Definition from the International Monetary Fund:
Inflation is the rate of increase in prices over a given period of time. Inflation is typically a broad measure, such as the overall increase in prices or the increase in the cost of living in a country. But it can also be more narrowly calculated — for certain goods, such as food, or for services, such as a haircut, for example. Whatever the context, inflation represents how much more expensive the relevant set of goods and/or services has become over a certain period, most commonly a year.
Gas prices are hovering around $3.50 per gallon in New York, up from an average of $2.15 per gallon a year ago.
Meat, chicken, dairy, eggs, sugar and coffee are among the products that have seen especially large price gains in the past year, Bureau of Labor Statistics data shows.
In the 12 months since last October, the Consumer Price Index has gone up 6.2%, the highest inflation since 1990. The annual price hike rate over the last decade was 1.9%
“The good news is that consumers are putting up a fight against it,” says New York Times opinion writer Peter Coy. He cites the University of Michigan’s Survey of Consumers in which people are asked if they think it’s a good time to buy cars, houses and large household good, and that those numbers have fallen as inflation has hit. “If they thought inflation was going to remain this high or even go higher, they would probably want to buy now to beat the next price hike,” Coy says. “The time to really worry about inflation is when people indicate they’re willing to buy goods even in the face of sharp price increases.”
Miles Crettien, a co-owner of Lunch Nightly at 636 Broadway in Kingston said the eatery, that combines a lunch spot, a restaurant with higher-end dinner offerings along with a bar has faced close to a doubling of the cost of certain goods.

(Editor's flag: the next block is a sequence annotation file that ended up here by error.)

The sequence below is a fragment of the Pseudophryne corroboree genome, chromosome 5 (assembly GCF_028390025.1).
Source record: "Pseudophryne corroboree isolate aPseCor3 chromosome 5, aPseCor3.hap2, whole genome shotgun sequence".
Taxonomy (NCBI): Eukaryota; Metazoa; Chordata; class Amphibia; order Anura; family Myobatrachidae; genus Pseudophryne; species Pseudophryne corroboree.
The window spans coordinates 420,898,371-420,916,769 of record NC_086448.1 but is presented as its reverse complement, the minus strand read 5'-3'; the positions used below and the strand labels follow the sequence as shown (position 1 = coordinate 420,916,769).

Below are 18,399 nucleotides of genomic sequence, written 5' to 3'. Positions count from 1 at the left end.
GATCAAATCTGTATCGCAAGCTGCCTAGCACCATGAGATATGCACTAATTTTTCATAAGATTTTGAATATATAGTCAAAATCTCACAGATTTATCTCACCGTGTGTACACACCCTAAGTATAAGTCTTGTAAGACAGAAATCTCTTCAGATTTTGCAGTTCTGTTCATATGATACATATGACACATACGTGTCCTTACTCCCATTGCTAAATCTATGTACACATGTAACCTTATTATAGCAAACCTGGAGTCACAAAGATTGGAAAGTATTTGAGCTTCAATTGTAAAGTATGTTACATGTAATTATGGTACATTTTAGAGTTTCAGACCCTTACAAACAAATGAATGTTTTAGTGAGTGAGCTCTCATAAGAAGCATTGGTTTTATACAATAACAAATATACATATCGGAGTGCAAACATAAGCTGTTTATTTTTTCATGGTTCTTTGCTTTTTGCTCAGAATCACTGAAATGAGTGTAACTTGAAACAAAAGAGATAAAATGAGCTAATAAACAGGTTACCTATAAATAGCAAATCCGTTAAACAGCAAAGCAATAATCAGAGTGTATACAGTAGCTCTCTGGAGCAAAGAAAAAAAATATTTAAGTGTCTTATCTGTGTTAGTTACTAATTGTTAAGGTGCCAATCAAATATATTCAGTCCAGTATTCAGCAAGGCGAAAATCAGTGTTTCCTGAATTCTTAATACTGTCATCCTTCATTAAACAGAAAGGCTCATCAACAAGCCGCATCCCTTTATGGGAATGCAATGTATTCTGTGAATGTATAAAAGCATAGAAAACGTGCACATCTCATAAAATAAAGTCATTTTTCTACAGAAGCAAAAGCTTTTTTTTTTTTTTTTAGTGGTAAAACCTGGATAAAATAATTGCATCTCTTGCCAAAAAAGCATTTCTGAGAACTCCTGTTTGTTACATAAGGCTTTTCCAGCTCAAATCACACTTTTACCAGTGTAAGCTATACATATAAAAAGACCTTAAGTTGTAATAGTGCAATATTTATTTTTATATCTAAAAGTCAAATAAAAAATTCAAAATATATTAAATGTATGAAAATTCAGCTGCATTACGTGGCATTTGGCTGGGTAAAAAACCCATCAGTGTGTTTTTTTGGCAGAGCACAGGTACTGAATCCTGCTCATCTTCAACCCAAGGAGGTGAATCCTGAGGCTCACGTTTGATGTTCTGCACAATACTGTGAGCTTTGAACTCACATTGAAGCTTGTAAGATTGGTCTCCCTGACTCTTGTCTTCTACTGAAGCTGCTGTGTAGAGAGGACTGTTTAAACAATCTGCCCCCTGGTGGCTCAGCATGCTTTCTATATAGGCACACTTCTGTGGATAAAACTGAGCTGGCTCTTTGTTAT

Crettien said the business is in the process of reposting menu items with higher prices to keep up with costs and he feels they’ll have to continue to increase the prices to keep up with inflation.
He said one of the things that has not been greatly affected is the cost of its local meat, though the availability of pork remains an issue. “The local supply chain is way more stable,” Crettien said.
Where they’ve really been hit is in everyday items that come from farther afield like oil and paper goods. “Things we need are significantly higher.”
He said one of their suppliers, Cintas, ran out of soap and detergent forcing them to go out and shop for it at local stores. “The supply chain overseas is disrupted and it’s not even functioning,” Crettien said.
Gabriel Weinstock, also a co-owner who manages Lunch Nightly’s bar said alcohol prices have stabilized for the most part, but wine can still be a bit of a wild card depending on where it’s coming from.
“It’s been great to work with producers in the U.S.,” he said. “Those prices are relatively stable.”
Crettien said they have also been hit with a 30 to 50 percent jump in labor costs.
“We can’t get a dishwasher at less than $16 an hour,” he said. “We’re happy folks are getting paid what they should paid.” But he admitted increased labor costs could eventually sink them.
And he decried other factors that are beyond their immediate control, such as a lack of affordable housing in Kingston that has reached crisis levels.
“Our staff need to live somewhere,” he said. “The only stable market is for people that either own or rent five-plus family units to family members below market.”
A one-bedroom has gone up from $1,200 to $2,200 in a short period of time. And though gas is $3.50 in a city with a strong driving culture, he said doesn’t feel higher gas prices have kept diners away yet.
Samantha Strand, also one of the owners, said amongst all of this they continue to try to balance their menu, with some casual more affordable items interspersed with more expensive higher-end items. “It’s difficult to achieve that with rising labor costs,” she said.